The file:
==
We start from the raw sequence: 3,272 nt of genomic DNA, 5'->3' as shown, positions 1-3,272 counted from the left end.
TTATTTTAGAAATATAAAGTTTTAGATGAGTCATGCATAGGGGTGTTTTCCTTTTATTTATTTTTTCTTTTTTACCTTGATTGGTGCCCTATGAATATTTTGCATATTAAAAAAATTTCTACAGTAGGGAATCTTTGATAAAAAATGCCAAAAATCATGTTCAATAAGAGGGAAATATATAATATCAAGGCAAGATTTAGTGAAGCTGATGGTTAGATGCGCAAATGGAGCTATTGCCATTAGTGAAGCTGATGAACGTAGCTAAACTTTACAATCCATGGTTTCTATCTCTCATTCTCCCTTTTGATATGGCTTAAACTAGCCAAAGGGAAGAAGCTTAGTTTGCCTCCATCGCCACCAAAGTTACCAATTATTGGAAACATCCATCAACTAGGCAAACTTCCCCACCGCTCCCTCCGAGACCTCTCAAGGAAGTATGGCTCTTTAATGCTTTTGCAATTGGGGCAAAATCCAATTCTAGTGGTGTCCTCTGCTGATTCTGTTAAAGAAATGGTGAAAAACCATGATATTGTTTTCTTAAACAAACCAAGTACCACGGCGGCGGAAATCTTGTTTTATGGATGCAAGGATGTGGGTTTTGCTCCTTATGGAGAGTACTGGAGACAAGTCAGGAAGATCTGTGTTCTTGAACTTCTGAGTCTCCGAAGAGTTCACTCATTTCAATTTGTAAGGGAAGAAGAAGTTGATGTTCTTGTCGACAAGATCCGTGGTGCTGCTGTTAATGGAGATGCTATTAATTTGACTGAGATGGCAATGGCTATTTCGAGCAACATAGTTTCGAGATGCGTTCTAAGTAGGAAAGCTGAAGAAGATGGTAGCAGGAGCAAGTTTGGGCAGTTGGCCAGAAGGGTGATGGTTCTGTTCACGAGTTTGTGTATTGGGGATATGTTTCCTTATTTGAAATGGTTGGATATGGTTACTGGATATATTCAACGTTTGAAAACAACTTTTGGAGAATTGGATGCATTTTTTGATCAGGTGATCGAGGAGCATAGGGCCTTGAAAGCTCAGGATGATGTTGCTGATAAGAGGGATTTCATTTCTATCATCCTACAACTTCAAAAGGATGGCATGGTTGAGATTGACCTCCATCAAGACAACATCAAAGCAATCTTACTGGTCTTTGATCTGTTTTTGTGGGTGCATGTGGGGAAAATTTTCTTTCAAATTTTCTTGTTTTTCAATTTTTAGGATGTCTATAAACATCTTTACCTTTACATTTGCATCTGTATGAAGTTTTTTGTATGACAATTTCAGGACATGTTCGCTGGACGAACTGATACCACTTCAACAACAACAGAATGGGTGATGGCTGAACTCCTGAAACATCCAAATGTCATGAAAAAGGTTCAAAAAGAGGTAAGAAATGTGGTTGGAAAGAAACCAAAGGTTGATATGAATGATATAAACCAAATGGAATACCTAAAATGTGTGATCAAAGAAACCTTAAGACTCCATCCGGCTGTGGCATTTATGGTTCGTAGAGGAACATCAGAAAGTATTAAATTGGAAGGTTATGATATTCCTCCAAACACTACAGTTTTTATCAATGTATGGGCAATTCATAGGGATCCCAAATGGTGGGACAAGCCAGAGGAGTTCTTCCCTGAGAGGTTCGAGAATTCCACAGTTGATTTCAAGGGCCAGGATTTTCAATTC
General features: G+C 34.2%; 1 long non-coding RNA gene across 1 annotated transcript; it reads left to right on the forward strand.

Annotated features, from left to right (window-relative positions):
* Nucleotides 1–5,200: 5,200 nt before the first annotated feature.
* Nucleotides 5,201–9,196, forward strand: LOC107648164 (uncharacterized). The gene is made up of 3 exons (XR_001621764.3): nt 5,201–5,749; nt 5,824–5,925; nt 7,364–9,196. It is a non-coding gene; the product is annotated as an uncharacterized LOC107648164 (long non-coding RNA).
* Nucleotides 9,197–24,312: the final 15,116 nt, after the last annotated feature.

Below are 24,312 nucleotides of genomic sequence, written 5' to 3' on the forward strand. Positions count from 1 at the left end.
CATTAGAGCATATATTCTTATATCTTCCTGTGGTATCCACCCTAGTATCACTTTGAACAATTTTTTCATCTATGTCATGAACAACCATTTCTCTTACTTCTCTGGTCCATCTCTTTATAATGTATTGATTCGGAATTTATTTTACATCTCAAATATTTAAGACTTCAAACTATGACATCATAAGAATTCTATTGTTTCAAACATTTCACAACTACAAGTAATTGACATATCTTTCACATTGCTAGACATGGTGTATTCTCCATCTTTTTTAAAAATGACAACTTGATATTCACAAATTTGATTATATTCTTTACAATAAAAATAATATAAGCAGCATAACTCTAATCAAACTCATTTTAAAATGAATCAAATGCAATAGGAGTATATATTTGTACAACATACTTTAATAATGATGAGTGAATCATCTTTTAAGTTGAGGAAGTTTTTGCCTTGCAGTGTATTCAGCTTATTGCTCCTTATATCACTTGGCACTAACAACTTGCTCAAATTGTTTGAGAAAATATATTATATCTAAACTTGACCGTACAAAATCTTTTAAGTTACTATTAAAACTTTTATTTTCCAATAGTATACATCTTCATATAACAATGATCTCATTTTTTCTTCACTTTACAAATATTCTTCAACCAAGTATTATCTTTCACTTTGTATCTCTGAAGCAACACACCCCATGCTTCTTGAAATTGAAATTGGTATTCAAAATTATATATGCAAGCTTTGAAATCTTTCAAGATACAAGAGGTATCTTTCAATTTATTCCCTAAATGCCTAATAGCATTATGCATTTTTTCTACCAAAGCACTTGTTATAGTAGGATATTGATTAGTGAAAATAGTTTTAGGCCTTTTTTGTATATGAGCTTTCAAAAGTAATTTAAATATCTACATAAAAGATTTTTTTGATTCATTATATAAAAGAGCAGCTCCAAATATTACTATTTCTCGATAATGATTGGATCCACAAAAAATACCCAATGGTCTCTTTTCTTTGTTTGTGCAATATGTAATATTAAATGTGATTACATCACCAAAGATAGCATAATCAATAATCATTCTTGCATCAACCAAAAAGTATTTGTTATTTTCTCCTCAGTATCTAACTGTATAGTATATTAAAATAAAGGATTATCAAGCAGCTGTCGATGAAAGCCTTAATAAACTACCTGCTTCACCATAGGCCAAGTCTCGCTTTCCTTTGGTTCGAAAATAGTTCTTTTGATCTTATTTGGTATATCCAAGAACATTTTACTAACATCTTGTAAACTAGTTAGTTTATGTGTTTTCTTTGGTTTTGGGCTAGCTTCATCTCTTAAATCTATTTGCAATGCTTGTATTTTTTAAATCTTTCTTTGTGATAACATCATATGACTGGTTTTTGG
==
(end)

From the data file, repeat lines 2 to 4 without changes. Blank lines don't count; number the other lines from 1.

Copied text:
TTATTTTAGAAATATAAAGTTTTAGATGAGTCATGCATAGGGGTGTTTTCCTTTTATTTATTTTTTCTTTTTTACCTTGATTGGTGCCCTATGAATATTTTGCATATTAAAAAAATTTCTACAGTAGGGAATCTTTGATAAAAAATGCCAAAAATCATGTTCAATAAGAGGGAAATATATAATATCAAGGCAAGATTTAGTGAAGCTGATGGTTAGATGCGCAAATGGAGCTATTGCCATTAGTGAAGCTGATGAACGTAGCTAAACTTTACAATCCATGGTTTCTATCTCTCATTCTCCCTTTTGATATGGCTTAAACTAGCCAAAGGGAAGAAGCTTAGTTTGCCTCCATCGCCACCAAAGTTACCAATTATTGGAAACATCCATCAACTAGGCAAACTTCCCCACCGCTCCCTCCGAGACCTCTCAAGGAAGTATGGCTCTTTAATGCTTTTGCAATTGGGGCAAAATCCAATTCTAGTGGTGTCCTCTGCTGATTCTGTTAAAGAAATGGTGAAAAACCATGATATTGTTTTCTTAAACAAACCAAGTACCACGGCGGCGGAAATCTTGTTTTATGGATGCAAGGATGTGGGTTTTGCTCCTTATGGAGAGTACTGGAGACAAGTCAGGAAGATCTGTGTTCTTGAACTTCTGAGTCTCCGAAGAGTTCACTCATTTCAATTTGTAAGGGAAGAAGAAGTTGATGTTCTTGTCGACAAGATCCGTGGTGCTGCTGTTAATGGAGATGCTATTAATTTGACTGAGATGGCAATGGCTATTTCGAGCAACATAGTTTCGAGATGCGTTCTAAGTAGGAAAGCTGAAGAAGATGGTAGCAGGAGCAAGTTTGGGCAGTTGGCCAGAAGGGTGATGGTTCTGTTCACGAGTTTGTGTATTGGGGATATGTTTCCTTATTTGAAATGGTTGGATATGGTTACTGGATATATTCAACGTTTGAAAACAACTTTTGGAGAATTGGATGCATTTTTTGATCAGGTGATCGAGGAGCATAGGGCCTTGAAAGCTCAGGATGATGTTGCTGATAAGAGGGATTTCATTTCTATCATCCTACAACTTCAAAAGGATGGCATGGTTGAGATTGACCTCCATCAAGACAACATCAAAGCAATCTTACTGGTCTTTGATCTGTTTTTGTGGGTGCATGTGGGGAAAATTTTCTTTCAAATTTTCTTGTTTTTCAATTTTTAGGATGTCTATAAACATCTTTACCTTTACATTTGCATCTGTATGAAGTTTTTTGTATGACAATTTCAGGACATGTTCGCTGGACGAACTGATACCACTTCAACAACAACAGAATGGGTGATGGCTGAACTCCTGAAACATCCAAATGTCATGAAAAAGGTTCAAAAAGAGGTAAGAAATGTGGTTGGAAAGAAACCAAAGGTTGATATGAATGATATAAACCAAATGGAATACCTAAAATGTGTGATCAAAGAAACCTTAAGACTCCATCCGGCTGTGGCATTTATGGTTCGTAGAGGAACATCAGAAAGTATTAAATTGGAAGGTTATGATATTCCTCCAAACACTACAGTTTTTATCAATGTATGGGCAATTCATAGGGATCCCAAATGGTGGGACAAGCCAGAGGAGTTCTTCCCTGAGAGGTTCGAGAATTCCACAGTTGATTTCAAGGGCCAGGATTTTCAATTC
General features: G+C 34.2%; 1 long non-coding RNA gene across 1 annotated transcript; it reads left to right on the forward strand.

Annotated features, from left to right (window-relative positions):